Washington warns Iran that its patience will not last forever
Thursday 10 February 2005
Condoleezza Rice, the US Secretary of State, used a visit to Brussels to back EU diplomatic efforts to bring Iran into line, while giving a firm warning that the patience of the Bush administration was not unlimited.
The UK, France and Germany have led diplomatic efforts to come to a negotiated solution over the Iranian nuclear programme, amid fears that Tehran is developing a military capability.
"The US president never takes his options off the table," warned Ms Rice, though she added: "We believe this is the time for diplomacy." Ms Rice said there was "no deadline" and "no timeline" and said a "diplomatic solution is in our grasp". But she added: "It is obvious that, if Iran cannot be made to live up to its international obligations, the IAEA [International Atomic Energy Agency] statutes suggest Iran would have to be referred to the UN Security Council."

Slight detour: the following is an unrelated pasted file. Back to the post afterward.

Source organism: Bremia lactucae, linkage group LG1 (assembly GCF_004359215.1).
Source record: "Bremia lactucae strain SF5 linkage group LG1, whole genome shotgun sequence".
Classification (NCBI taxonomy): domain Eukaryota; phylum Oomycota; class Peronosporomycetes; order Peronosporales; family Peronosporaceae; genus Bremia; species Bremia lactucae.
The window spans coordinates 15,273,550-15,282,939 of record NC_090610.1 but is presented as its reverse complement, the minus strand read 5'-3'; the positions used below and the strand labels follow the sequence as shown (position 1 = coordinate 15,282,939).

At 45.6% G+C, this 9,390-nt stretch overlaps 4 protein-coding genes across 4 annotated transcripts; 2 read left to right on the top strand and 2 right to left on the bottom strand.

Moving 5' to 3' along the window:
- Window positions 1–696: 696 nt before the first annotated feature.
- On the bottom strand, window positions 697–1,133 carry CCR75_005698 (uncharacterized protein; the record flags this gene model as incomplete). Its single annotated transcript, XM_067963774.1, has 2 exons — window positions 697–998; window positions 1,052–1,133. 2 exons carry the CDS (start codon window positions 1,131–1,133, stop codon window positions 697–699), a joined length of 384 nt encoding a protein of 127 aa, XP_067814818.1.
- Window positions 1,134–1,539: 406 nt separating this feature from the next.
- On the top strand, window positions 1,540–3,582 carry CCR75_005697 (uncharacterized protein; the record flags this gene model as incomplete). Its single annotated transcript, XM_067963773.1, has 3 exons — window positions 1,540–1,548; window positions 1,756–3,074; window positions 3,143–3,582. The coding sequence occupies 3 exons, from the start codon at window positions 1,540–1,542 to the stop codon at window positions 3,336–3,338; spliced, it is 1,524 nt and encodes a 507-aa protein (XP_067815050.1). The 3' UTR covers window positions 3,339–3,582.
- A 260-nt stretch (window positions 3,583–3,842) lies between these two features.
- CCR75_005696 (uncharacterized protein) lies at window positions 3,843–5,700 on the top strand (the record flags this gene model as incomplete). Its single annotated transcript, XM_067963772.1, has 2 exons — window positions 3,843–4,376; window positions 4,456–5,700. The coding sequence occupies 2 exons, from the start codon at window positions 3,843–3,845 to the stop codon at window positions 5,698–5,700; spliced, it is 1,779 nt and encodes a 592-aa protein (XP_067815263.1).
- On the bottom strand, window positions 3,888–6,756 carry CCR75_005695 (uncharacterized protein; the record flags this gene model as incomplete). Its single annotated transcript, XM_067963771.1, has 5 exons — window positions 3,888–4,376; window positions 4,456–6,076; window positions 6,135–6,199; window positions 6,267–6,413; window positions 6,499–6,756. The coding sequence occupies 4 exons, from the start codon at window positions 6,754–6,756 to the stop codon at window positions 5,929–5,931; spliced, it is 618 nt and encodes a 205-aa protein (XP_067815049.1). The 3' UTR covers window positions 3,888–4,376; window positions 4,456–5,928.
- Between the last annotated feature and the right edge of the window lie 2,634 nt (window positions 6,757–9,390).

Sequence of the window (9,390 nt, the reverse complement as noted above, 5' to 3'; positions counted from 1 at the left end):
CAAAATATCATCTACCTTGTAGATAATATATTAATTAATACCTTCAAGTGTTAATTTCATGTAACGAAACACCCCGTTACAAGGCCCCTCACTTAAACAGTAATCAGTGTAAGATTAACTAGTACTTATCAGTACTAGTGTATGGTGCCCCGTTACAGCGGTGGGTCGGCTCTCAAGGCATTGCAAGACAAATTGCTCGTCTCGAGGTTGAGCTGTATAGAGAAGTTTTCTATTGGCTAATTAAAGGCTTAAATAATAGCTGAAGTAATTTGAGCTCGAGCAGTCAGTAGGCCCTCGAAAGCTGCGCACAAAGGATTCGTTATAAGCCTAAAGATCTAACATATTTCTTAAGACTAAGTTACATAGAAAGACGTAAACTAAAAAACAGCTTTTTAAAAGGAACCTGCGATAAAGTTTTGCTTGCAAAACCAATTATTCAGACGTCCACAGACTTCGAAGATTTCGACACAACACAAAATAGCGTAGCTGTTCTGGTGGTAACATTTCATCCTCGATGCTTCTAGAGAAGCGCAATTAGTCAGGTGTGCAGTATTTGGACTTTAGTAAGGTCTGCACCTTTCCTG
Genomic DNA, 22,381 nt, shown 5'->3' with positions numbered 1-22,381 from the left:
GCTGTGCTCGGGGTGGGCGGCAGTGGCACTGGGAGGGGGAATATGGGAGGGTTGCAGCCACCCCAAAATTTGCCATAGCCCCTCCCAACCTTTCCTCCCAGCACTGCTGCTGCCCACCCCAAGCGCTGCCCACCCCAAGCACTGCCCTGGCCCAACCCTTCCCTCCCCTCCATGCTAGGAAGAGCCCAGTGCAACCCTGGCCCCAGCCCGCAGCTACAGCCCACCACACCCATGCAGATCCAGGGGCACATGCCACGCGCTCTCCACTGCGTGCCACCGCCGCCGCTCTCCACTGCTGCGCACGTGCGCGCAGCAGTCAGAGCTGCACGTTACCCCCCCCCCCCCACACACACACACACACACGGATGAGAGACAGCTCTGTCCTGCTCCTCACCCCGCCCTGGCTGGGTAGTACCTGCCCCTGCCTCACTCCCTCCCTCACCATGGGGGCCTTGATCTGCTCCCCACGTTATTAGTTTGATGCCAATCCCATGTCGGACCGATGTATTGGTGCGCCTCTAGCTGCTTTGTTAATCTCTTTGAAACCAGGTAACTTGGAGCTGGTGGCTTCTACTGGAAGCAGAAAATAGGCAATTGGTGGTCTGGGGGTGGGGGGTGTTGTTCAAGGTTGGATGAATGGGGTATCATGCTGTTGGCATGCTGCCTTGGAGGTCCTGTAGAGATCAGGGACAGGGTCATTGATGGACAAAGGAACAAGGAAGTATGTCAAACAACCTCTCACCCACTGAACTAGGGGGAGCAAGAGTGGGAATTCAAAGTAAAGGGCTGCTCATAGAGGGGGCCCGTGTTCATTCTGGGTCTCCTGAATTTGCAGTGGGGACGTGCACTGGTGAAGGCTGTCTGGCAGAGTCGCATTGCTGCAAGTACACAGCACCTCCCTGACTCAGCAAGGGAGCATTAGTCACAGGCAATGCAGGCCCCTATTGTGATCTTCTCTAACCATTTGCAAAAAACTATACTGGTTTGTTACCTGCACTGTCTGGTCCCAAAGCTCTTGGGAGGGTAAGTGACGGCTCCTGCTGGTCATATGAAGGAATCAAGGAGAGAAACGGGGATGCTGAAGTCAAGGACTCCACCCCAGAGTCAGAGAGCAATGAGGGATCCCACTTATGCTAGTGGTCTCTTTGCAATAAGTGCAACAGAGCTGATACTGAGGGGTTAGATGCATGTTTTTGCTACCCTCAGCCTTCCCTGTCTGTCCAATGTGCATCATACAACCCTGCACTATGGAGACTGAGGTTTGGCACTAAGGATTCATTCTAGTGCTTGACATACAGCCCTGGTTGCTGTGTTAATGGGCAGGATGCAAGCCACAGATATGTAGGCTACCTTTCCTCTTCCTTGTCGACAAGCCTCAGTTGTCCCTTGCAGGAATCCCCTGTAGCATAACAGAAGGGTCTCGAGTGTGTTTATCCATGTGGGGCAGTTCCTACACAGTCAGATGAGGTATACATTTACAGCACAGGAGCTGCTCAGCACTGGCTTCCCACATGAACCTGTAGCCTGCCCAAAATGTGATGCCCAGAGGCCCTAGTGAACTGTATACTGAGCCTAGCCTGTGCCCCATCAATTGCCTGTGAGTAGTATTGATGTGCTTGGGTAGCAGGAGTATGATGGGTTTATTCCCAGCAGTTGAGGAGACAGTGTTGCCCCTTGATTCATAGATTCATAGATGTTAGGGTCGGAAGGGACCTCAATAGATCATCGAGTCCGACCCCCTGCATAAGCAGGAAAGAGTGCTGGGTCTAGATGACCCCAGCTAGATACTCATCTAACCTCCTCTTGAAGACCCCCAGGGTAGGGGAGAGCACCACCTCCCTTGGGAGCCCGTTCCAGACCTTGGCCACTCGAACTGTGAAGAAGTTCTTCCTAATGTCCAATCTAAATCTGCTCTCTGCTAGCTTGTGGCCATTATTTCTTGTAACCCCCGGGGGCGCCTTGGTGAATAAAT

For the time being, the US and the EU have managed to paper over differences, giving the diplomatic process more time, despite suspicions in Washington that Tehran is using its dialogue with European countries as a stalling mechanism.
But, in an interview with US TV, aimed at her domestic audience, Ms Rice took a blunter line, arguing: "We have believed all along that Iran ought to be referred to the Security Council and then a variety of steps are available to the international community."
She added: "They need to hear the discussions that they are in with the Europeans are not going to be a kind of way station where they are allowed to continue their activities - that there's going to be an end to this and that they are going to end up in the Security Council."
In Washington, President George Bush underlined the need for unity, arguing: "The Iranians just need to know that the free world is working together to send a very clear message to Iran: Don't develop a nuclear weapon."
The Iranian President, Mohammad Khatami, reiterated yesterday that no government, present or future, would give up the country's drive to master peaceful nuclear technology, including uranium enrichment.
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